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Combining Numbers Reversibly

Date: 06/04/2003 at 16:29:14
From: Dene
Subject: A formula to obtain two numbers from the formula result.


I have been trying to find a way of getting two different numbers, 
combining them through a formula that will give a final number. From 
that new number it should be possible to get the two numbers back.

For example, say you have the two numbers 49 and 637. You take the 
greatest number and multiply it by 10^n, where n is the number of 
digits within that number. Therefore, 637 * 10^3 = = 637000. Then, 
you add the the smaller number, which will give you the final number, 
637049.  The reverse to get the two numbers would be:

637049 / 1000 = 637.049 //first number
637049 mod 1000 = 49

This is the only method I have been able to come up with so far, and 
if you use further formulas and feed them into further formula 
calculations, the results go up exponentially, which is not what I am 
looking for. I need a formula where the result is not really more than 
double the sum of the two numbers, if there is one. Could you help me?

Date: 06/04/2003 at 23:17:24
From: Doctor Peterson
Subject: Re: A formula to obtain two numbers from the formula result.

Hi, Dene.

The fact is, the numbers you get HAVE to go up exponentially when you 
do something like this. That's because the information contained in a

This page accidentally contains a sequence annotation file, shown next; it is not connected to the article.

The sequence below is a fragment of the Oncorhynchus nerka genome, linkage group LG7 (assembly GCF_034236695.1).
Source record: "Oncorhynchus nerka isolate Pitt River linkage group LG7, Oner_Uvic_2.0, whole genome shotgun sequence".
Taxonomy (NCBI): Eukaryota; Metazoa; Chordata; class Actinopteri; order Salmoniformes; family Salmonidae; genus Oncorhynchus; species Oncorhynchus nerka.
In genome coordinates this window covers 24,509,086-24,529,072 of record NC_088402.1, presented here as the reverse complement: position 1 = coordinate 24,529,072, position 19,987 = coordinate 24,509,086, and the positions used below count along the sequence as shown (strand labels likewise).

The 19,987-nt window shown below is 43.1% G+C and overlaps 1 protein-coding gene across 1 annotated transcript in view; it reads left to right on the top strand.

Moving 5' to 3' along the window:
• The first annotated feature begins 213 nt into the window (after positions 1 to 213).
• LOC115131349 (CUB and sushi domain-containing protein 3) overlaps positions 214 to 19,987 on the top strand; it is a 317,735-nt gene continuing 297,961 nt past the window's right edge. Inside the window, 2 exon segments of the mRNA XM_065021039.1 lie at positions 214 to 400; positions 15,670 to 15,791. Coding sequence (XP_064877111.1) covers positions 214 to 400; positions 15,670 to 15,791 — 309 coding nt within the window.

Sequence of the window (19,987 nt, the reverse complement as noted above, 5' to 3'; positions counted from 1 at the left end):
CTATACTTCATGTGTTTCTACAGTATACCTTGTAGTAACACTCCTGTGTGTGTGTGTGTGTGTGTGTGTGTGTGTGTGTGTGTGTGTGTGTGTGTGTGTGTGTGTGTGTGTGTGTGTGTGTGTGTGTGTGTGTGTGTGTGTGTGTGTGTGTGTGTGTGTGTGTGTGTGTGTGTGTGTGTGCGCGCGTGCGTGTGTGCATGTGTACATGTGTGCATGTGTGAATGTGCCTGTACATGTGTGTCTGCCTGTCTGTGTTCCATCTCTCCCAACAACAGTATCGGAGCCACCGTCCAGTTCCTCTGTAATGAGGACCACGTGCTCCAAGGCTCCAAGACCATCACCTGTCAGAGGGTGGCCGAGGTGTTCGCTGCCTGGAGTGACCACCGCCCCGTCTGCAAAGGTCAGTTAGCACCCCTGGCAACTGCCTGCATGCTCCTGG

numeral is determined by the number of digits, and when you combine 
two numbers into one you are combining the information they contain, 
which means essentially multiplying the size of the numbers, or adding 
the number of digits. In general, combining their digits is the most 
efficient way to do this, and gives a way to measure the information 

For example, suppose we combine two two-digit numbers by concatenating 
their digits (in base ten): xx, yy --> xxyy. The total number of 
digits in the result is the sum of the number of digits in the input 
numbers. And it has to be this way, because there are 100 
possibilities for the first number xx, and 100 for the second, yy; so 
there are 100*100 = 10000 possible combinations, and it takes four 
digits to distinguish them all. If you had a formula that would 
produce only three digits when it combined any two two-digit numbers, 
then there would not be enough different outputs to distinguish all 
input pairs; some combinations of inputs would have to produce the 
same output, and you could not reverse the formula.

There are other specific ways to combine numbers reversibly. One that 
does not require you to decide ahead of time how big the numbers can 
be is to interleave their digits. For example, 049 and 637 might 
combine to make 064397. This can also be done in binary rather than 
decimal, which is more suitable for computers. But however you do it, 
the result is adding the numbers of digits.

Here is a discussion of another approach to the same problem:

   Coding Pairs of Numbers 

If you have any further questions, feel free to write back.

- Doctor Peterson, The Math Forum 
Associated Topics:
High School Calculators, Computers

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